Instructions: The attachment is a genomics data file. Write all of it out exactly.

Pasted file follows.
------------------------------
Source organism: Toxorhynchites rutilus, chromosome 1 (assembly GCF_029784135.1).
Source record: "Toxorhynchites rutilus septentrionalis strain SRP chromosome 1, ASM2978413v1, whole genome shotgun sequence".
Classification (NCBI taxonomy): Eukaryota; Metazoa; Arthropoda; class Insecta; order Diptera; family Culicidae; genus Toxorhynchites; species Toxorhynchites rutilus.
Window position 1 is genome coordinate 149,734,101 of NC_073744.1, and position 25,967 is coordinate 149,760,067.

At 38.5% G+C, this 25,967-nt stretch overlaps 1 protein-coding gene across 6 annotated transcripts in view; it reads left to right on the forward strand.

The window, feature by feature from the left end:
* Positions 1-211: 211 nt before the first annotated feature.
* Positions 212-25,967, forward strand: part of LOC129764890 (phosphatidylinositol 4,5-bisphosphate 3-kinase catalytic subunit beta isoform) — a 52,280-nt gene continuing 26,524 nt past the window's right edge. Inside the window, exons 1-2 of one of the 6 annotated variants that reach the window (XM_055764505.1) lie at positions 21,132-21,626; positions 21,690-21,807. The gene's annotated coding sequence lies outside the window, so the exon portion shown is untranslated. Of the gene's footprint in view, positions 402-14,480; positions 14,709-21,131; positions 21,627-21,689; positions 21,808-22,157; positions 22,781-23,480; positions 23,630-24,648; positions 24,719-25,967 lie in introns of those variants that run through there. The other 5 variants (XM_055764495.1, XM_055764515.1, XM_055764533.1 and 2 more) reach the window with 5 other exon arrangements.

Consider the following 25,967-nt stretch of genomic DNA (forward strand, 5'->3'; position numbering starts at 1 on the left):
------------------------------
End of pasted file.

Source organism: Toxorhynchites rutilus, chromosome 1 (assembly GCF_029784135.1).
Source record: "Toxorhynchites rutilus septentrionalis strain SRP chromosome 1, ASM2978413v1, whole genome shotgun sequence".
Classification (NCBI taxonomy): Eukaryota; Metazoa; Arthropoda; class Insecta; order Diptera; family Culicidae; genus Toxorhynchites; species Toxorhynchites rutilus.
Window position 1 is genome coordinate 149,734,101 of NC_073744.1, and position 25,967 is coordinate 149,760,067.

At 38.5% G+C, this 25,967-nt stretch overlaps 1 protein-coding gene across 6 annotated transcripts in view; it reads left to right on the forward strand.

The window, feature by feature from the left end:
* Positions 1-211: 211 nt before the first annotated feature.
* Positions 212-25,967, forward strand: part of LOC129764890 (phosphatidylinositol 4,5-bisphosphate 3-kinase catalytic subunit beta isoform) — a 52,280-nt gene continuing 26,524 nt past the window's right edge. Inside the window, exons 1-2 of one of the 6 annotated variants that reach the window (XM_055764505.1) lie at positions 21,132-21,626; positions 21,690-21,807. The gene's annotated coding sequence lies outside the window, so the exon portion shown is untranslated. Of the gene's footprint in view, positions 402-14,480; positions 14,709-21,131; positions 21,627-21,689; positions 21,808-22,157; positions 22,781-23,480; positions 23,630-24,648; positions 24,719-25,967 lie in introns of those variants that run through there. The other 5 variants (XM_055764495.1, XM_055764515.1, XM_055764533.1 and 2 more) reach the window with 5 other exon arrangements.

Consider the following 25,967-nt stretch of genomic DNA (forward strand, 5'->3'; position numbering starts at 1 on the left):